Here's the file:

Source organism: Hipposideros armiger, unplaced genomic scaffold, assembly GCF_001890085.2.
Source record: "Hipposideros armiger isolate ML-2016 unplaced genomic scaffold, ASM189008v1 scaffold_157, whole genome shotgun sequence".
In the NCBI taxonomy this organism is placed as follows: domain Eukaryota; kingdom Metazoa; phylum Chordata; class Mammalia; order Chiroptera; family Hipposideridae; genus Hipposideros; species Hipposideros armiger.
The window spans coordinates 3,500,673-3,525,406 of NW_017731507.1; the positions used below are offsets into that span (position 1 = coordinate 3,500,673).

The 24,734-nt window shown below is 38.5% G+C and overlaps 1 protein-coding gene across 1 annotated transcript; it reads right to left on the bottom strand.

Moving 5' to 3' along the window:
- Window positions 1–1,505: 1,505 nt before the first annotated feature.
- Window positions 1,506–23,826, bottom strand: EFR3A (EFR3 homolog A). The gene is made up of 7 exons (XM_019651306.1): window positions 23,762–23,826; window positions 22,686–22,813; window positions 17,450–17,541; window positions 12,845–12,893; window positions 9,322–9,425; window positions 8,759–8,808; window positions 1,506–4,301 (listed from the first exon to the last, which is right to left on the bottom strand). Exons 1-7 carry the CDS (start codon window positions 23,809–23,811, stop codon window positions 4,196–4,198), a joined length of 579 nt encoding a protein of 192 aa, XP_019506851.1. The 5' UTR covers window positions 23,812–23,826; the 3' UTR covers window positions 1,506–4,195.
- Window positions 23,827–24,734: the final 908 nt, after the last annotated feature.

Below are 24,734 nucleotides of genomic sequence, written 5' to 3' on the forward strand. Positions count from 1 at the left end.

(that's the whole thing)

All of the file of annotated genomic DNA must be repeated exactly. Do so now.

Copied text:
Source organism: Hipposideros armiger, unplaced genomic scaffold, assembly GCF_001890085.2.
Source record: "Hipposideros armiger isolate ML-2016 unplaced genomic scaffold, ASM189008v1 scaffold_157, whole genome shotgun sequence".
In the NCBI taxonomy this organism is placed as follows: domain Eukaryota; kingdom Metazoa; phylum Chordata; class Mammalia; order Chiroptera; family Hipposideridae; genus Hipposideros; species Hipposideros armiger.
The window spans coordinates 3,500,673-3,525,406 of NW_017731507.1; the positions used below are offsets into that span (position 1 = coordinate 3,500,673).

The 24,734-nt window shown below is 38.5% G+C and overlaps 1 protein-coding gene across 1 annotated transcript; it reads right to left on the bottom strand.

Moving 5' to 3' along the window:
- Window positions 1–1,505: 1,505 nt before the first annotated feature.
- Window positions 1,506–23,826, bottom strand: EFR3A (EFR3 homolog A). The gene is made up of 7 exons (XM_019651306.1): window positions 23,762–23,826; window positions 22,686–22,813; window positions 17,450–17,541; window positions 12,845–12,893; window positions 9,322–9,425; window positions 8,759–8,808; window positions 1,506–4,301 (listed from the first exon to the last, which is right to left on the bottom strand). Exons 1-7 carry the CDS (start codon window positions 23,809–23,811, stop codon window positions 4,196–4,198), a joined length of 579 nt encoding a protein of 192 aa, XP_019506851.1. The 5' UTR covers window positions 23,812–23,826; the 3' UTR covers window positions 1,506–4,195.
- Window positions 23,827–24,734: the final 908 nt, after the last annotated feature.

Below are 24,734 nucleotides of genomic sequence, written 5' to 3' on the forward strand. Positions count from 1 at the left end.